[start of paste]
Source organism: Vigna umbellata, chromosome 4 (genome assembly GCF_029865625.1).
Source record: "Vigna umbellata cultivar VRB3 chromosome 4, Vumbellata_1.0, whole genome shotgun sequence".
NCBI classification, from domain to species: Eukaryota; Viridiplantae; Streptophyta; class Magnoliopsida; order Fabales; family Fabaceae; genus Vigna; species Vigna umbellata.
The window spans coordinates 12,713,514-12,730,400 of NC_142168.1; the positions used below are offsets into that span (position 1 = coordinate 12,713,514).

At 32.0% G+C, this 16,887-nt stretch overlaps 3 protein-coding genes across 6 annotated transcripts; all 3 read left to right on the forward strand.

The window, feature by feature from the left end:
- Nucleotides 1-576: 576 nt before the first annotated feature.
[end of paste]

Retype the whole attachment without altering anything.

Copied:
Source organism: Vigna umbellata, chromosome 4 (genome assembly GCF_029865625.1).
Source record: "Vigna umbellata cultivar VRB3 chromosome 4, Vumbellata_1.0, whole genome shotgun sequence".
NCBI classification, from domain to species: Eukaryota; Viridiplantae; Streptophyta; class Magnoliopsida; order Fabales; family Fabaceae; genus Vigna; species Vigna umbellata.
The window spans coordinates 12,713,514-12,730,400 of NC_142168.1; the positions used below are offsets into that span (position 1 = coordinate 12,713,514).

At 32.0% G+C, this 16,887-nt stretch overlaps 3 protein-coding genes across 6 annotated transcripts; all 3 read left to right on the forward strand.

The window, feature by feature from the left end:
- Nucleotides 1-576: 576 nt before the first annotated feature.